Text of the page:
2nd launch (16-Jul-1995)

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The Nienberge Amateur Radio Group (Germany) performed its second balloon launch on sunday, 07-16-95.

This was our announcement:

> We planned to have another emergency beacon with our regular balloon
> equipment, and it now is ready for a launch. Since we have some
> (smaller ) spare balloons, we plan to do a launch with only this rig: 2 m
> beacon - no data, no remote control, no gas valve; just launching and
> parachuting (hopefully) "home" after bursting.
It should be a 2 - 3 hours flight.

Yes, that's what we intended... but, of course, the actual flight was totally different!

ARTOB launch 07-16-95:

Launch:               # 2
Launch date           07-16-95
Launch time:          1201 UTC
Launch site:          Nienberge near Muenster, NW Germany, JO32SA

Payload DLØART/am:
QRG/mod.:   144.991 MHz F1A beacon: call sign and info in FM audio CM,
            in between freq shift slow (- - - - - -  = balloon lifts) or
            fast (......... = balloon is descending) (using a quicksilver
Power:                100 mW
Antenna:              groundplane
Power supply:         9 V batteries (3 parallel)
Diameter ballon:      ca. 3 ft
Gas:                  hydrogen
Parachute:            ca. 5 ft
Weight:               490 g (over all)
Lift rate:            ca. 200 g

Schematic of balloon

11:00     Meeting of the team at launch site
11:20     weather data:
          ground wind 14 knots, 240 deg
12:01     launch
12:10     DF teams start to their dedicated areas
The author had a hard moment when the parachute of the launched balloon did not open immediately - but after a few moments, it did...

So far, everything was on schedule.

But it turned out that the ballon was drifting E/SE with quite a high speed. The DF teams had a very hard time following. At 14:30 the balloon left quit the area of the maps used by the teams (we use a very special system for giving DF results to the coordinator). Furthermore, the main DF coordintor, Joachim, DL3YBQ), had to head home and left us alone... I guess that was the moment when we lost (just a little bit) control of the situation. And: the beacon signal still indicated the balloon lifting!

The DF teams continued following the balloon, but soon it is obvious that its speed was to high for us - most of the teams were just driving on highways in this rural area where we found ourselves. These roads seemed to lead anywere except to the place were the balloon apparently was... so we finally switched over to interstates. At about 18:00 most of us were in the Goettingen area (160 km linear distance), and still the DF results were unanimous: east!

East of Goettingen, the Harz begins - a secondary chain of mountains (summits up to 3200 ft). Another old man located in these mountains told us that his QTE also was - east.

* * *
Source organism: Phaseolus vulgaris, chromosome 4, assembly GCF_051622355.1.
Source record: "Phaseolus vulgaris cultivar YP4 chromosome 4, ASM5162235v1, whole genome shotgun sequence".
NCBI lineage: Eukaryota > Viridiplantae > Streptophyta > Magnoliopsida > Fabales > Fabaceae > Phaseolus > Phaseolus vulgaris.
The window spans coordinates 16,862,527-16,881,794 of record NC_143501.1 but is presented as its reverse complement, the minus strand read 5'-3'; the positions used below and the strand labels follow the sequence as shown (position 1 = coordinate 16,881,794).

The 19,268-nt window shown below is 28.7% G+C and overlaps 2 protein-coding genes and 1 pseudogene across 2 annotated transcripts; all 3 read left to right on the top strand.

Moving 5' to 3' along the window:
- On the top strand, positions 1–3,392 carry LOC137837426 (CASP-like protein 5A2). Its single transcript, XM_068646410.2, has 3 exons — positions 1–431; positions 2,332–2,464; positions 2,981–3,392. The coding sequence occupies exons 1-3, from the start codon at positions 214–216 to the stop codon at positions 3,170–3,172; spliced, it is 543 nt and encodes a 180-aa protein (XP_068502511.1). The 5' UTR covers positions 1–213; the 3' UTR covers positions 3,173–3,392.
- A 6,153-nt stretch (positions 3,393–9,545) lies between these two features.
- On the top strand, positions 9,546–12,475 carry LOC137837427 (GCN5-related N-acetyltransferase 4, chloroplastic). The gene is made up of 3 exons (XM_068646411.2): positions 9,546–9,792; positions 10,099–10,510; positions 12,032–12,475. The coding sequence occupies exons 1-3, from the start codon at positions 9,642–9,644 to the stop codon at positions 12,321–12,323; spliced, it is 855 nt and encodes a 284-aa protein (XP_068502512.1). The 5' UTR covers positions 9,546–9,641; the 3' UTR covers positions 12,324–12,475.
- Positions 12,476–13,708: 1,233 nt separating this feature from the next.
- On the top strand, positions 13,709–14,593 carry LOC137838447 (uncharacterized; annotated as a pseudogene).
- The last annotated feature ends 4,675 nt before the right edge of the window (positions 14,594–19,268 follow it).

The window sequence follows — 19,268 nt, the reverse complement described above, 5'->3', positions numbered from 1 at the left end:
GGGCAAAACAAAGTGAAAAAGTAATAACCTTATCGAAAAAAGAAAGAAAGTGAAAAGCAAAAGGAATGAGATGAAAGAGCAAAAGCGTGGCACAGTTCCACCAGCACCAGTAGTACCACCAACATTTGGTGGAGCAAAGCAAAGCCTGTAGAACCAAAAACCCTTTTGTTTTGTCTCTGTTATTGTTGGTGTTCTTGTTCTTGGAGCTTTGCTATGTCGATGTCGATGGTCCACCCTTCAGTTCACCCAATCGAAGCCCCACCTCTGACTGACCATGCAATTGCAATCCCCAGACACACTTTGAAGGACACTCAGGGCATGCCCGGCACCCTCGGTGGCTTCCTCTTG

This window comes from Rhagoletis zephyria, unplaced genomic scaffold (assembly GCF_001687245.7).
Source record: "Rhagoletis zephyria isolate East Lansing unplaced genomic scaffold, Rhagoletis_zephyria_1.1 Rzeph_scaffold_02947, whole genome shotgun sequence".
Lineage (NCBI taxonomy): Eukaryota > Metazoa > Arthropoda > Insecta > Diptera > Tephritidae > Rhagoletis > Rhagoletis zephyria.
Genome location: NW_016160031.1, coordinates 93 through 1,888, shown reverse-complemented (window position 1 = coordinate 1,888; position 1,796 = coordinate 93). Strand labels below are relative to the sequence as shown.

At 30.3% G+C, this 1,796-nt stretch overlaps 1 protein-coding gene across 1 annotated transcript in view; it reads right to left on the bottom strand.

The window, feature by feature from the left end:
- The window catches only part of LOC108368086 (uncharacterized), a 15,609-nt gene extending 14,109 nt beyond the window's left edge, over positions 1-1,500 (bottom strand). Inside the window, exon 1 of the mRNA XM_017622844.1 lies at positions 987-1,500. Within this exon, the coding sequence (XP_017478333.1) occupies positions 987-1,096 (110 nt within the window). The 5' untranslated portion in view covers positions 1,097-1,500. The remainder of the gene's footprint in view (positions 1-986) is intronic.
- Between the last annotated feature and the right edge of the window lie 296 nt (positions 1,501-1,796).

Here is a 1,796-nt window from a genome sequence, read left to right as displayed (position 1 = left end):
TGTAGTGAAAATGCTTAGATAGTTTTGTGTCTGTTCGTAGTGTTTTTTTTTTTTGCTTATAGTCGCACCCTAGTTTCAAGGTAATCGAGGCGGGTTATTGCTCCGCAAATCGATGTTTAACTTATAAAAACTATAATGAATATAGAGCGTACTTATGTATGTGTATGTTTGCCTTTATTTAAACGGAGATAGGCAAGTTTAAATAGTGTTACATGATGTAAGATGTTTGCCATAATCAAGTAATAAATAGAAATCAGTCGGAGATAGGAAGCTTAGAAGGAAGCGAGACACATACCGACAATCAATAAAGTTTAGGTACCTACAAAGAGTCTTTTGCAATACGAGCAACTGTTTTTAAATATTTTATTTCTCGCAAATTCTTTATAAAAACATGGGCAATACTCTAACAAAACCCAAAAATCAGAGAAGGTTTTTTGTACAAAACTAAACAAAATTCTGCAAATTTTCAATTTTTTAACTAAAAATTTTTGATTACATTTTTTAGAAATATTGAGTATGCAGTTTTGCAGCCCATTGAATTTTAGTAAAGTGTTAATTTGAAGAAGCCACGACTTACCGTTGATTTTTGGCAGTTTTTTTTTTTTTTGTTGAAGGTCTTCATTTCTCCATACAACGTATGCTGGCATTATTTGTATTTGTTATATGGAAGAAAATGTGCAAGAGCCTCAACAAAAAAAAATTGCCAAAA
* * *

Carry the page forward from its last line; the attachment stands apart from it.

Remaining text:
So we finally decided at 18:30 UTC - that was 20:30 local time and about the time of sun set - to finish our hunt and go home.

What has happened?

Obviously, the lift of the balloon was not sufficient to bring it to a height where it would burst. We ae not sure if the gaz filling was insufficient or if maybe the parachute had slowed the lift so much that the balloon already lost too much gaz on its way up. It also passed a thunderstorm area, so maybe the balloon and the payload were covered with ice during some parts of its journey.

There also was another (so far) unexplained effect: about 2 hours after the launch, the beacon freq increased by abt 4 or 5 kHz, but decreased after 30 min by abt 6 or 7 kHz, increased again and so on. The transmitter was crystal-controlled, and was thermically quite well isolated in a styrofoam box - so what could be the reason?

But there also were some very positive things to tell: Since we used the local 70 cm repeaters for talk back (and quite a few of them during our long journey, hi), we drew the attention of many OMs to us, or better the balloon. Many of them help us with triangular DF or just told which roads to use and so (how do I get right across through Bielefeld - quite a large city - as fast as possible?). Even some days later, we heard OMs on our local repeater asking what had happened to the balloon, did we recover the payload and so on. That by itself was probably the biggest success of this launch - consider that ballooning is not that popular in Germany as it apparently is in the US.


Wednesday morning, Armin (DF1QE) got a phone call! The balloon had been found (by a non-ham) who already had seen this balloon right next to a road he passed on his way to work on monday morning. He finally became curious - so we were lucky! I almost forgot (not relly, hi): he lives in Krina near Bitterfeld (formerly East Germany), JO62DP. So our balloon travelled a distance of abt 330 km. And the balloon never bursted - this explains why we had the signal for lifting during the whole flight. About ten days later, we got the equipment back (by mail).


We will never start again on a such a windy day - yes, 14 knots is not that much, but the upper wind normally is twice as much, and that is defintely too fast to follow in an area that does not provide appropriate roads (e.g. leading to the balloon, hi).

Besides that, on every upcoming launch we will add a receiver to the equipment for remote control of a relaese unit for the payload (Guess why?).

Meanwhile, we are happy that we got the payload back (even if its value is limited). We got reception reports even from Bremen - a distance of about 100 km.

Any suggestion or response is always welcome! Please tell me if you want to be added to our mailing list!

Best 73, Oliver

[Oliver Welp, DL9QJ, N3NSF
 Gustav-Freytag-Str.11 / D-48161 Muenster / GERMANY
 Internet: dl9qj@amsat.org  /  n3nsf@amsat.org
 Tel./Fax: +49-2533-7312]

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last edit 01-June-1997
© maintained by Oliver Welp, DL9QJ, N3NSF - n3nsf@amsat.org